11. 2 points
  12. 1 point
    Tim. I have 1930 model 70 George
  13. 1 point
    I have a length of flexible aluminium tubing which I connect up to the exhaust pipe and route to the outside so I can have the engine running in the garage. works a treat. Ray.
  14. 1 point
    My wife and kids get the signs for me. Birthday and Christmas.
  15. 1 point
    Back when I could not afford antifreeze (or just chose not to buy), i would drain the radiator after driving and then fill the next day. On one 10*F morning I filled with cold water that froze in the radiator after a few miles of pulling air through (chugga, chugga, gush!). The next day while the engine was running with an empty radiator I filled with boiling water (gush, splat, clunk went a block freeze plug). That's when I discovered the miracle of those rubber expanding plugs, since even under ideal conditions it is nearly impossible to replace a block plug on a nailhead. So the plugs will come out in freezing conditions, but you have to work at it!!
  16. 1 point
    If it is the solenoid, just replace or service that. Check that the solenoid is transferring 12v to the starter. If not the solenoid is bad; if 12v to the starter and no spin then the starter is bad.
  17. 1 point
    I deleted my prior post due to it's inappropriateness. I apologize to any of you that I offended. It was totally my mistake. I feel bad about that post, but worse yet for this fellow and family, and all the others who lost so much in the fires that seem to incessantly consume the West. I can only hope they find some comfort in saving themselves, and that the insurance companies treat them fairly.
  18. 1 point
    Looks like the rear of a 1949 Ford, to me.
  19. 1 point
    Thanks Dileep for your comments. I don't know Pere Terrago; there are many builders I ignore that they exist! Yep Randy: the upholstery is usually never quite right: the leather's grain is too coarse, this is evident especially on pictures. The body work is an on/off job, waiting that the surfacer is drying. I got a lot of issues; I don’t know they are the result of my eyesight or not enough time to let dry the products. During the drying time, I’m doing small jobs, like the belts for the engine. The Mark II with A/C has 3 belts; I did a mold for them by turning some wax. The end result is not what I expected; the Coltogum is too elastic to pretend to be a belt. I could find O rings with the proper length, but then they have a too large section. Then I did the antenna. In my opinion, the Mark II antenna is a bad design: when the antenna is fully retracted, the tip is still at 18” from the base. I choose to replicate the antenna when retracted; for that I took a pin and reduce the tip to be better, but not perfect, in scale. The “mast” is screwed into the base; it will be installed as a last item. You remember probably that the second tentative to have the letters “Continental” went bad. Now, I soft soldered each letter on a strip of brass with a minimum of solder; I hope that this tentative will be the last one. The letter “N” at the end of each word is a spare letter. The antenna base will get chromed too.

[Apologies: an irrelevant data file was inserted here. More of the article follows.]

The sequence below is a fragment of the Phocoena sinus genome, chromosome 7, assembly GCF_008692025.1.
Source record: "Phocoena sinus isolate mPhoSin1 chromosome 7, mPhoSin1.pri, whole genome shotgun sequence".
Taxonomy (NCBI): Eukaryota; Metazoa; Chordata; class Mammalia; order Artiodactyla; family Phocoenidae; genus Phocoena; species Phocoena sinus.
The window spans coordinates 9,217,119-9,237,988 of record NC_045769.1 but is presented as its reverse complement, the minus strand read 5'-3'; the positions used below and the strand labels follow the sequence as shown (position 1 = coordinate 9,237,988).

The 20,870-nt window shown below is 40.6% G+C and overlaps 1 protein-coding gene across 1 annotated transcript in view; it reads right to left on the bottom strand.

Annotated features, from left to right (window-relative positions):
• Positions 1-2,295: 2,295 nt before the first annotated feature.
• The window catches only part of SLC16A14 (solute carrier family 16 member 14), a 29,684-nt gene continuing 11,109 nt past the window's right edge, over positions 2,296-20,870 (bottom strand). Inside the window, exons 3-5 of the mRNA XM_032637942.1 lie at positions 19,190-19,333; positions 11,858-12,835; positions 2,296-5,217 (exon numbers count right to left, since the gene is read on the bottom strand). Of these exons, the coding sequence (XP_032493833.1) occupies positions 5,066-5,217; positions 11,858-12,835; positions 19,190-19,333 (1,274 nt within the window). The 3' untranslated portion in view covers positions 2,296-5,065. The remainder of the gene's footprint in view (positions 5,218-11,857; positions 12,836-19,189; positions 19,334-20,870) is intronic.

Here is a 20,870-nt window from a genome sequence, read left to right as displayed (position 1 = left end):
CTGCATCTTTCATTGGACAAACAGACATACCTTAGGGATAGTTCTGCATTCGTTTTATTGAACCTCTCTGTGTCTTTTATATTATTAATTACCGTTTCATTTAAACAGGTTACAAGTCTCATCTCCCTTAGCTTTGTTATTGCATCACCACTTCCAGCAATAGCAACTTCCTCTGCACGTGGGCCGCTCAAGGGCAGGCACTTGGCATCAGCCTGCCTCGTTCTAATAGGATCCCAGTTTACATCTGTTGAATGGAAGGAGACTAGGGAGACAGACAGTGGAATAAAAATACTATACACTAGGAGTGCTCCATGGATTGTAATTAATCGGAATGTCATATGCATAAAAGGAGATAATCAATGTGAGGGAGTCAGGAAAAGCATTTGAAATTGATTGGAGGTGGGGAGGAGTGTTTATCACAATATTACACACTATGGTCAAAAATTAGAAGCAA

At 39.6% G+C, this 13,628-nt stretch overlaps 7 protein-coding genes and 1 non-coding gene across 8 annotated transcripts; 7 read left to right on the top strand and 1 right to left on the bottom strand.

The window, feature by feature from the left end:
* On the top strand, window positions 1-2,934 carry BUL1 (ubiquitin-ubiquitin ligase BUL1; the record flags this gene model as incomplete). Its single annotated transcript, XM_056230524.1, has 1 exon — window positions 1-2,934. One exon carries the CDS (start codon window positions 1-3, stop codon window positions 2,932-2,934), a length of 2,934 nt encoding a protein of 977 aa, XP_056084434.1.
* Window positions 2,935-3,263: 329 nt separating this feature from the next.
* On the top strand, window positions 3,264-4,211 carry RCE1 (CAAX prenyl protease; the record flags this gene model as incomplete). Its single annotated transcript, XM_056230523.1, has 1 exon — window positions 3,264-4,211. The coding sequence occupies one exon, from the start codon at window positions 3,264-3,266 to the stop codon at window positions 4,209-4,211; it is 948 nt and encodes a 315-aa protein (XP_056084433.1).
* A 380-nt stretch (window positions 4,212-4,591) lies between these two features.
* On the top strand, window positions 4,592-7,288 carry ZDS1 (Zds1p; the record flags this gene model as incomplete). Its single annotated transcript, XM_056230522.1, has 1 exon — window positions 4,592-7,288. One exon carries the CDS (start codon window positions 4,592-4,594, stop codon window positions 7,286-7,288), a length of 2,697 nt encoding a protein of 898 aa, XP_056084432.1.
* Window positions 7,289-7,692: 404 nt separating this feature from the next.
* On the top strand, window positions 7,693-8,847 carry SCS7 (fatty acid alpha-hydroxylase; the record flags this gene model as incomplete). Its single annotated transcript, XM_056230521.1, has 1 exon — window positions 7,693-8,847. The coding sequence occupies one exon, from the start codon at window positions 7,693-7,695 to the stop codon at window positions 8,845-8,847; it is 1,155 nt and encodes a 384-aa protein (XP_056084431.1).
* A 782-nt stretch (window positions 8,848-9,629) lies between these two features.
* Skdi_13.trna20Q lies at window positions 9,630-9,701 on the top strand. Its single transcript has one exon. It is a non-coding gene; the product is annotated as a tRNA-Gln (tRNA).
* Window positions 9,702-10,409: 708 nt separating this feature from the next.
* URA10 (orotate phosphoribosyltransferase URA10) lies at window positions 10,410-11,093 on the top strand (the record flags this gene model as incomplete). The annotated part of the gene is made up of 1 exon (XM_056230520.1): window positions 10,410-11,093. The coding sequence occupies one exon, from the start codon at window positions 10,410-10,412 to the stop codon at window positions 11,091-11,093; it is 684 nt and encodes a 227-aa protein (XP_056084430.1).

20. 1 point
    Another picture of a Weymann Peerless.
  21. 1 point
    There was no gasket on my engine so I made sure the area was free of oil contamination then stuck A 1/4" strip of cork along the bottom of the valve chest. Being at the front, it holds back any oil that is swilling around on the "lands". Ray.
  22. 1 point
    At least, you must not deal with a regular replacement of the brake fluid!
  23. 1 point
    Following the rain this morning, I went out to the Farmers Branch Historical Park this afternoon and took a couple of photos in the sunshine. May be a couple of days till the Buick can go out to play again, since rain is in the forecast for several days. AACA meeting tomorrow, so maybe if the weather man is wrong, the Buick can get out sooner.
  24. 1 point
    Not sure why paper would be better for a daily driver. They clog. Is it a major inconvenience where you are to rinse the element and/or dispose of 1/2 quart of old oil? If so then maybe paper. You can take it out and toss it. If you drive a lot it an oil bath will need rinsing out. If you don't change the oil, eventually water will collect under it and cause rust pinholes in the bottom. I am wondering what paper possibly could have won at compared to oil bath. Flow? Oil bath generally has some restriction because of the air reversion that makes them work. Usually in air cleaner tests oiled fibers (cotton? like k&n) win by a landslide.
  25. 1 point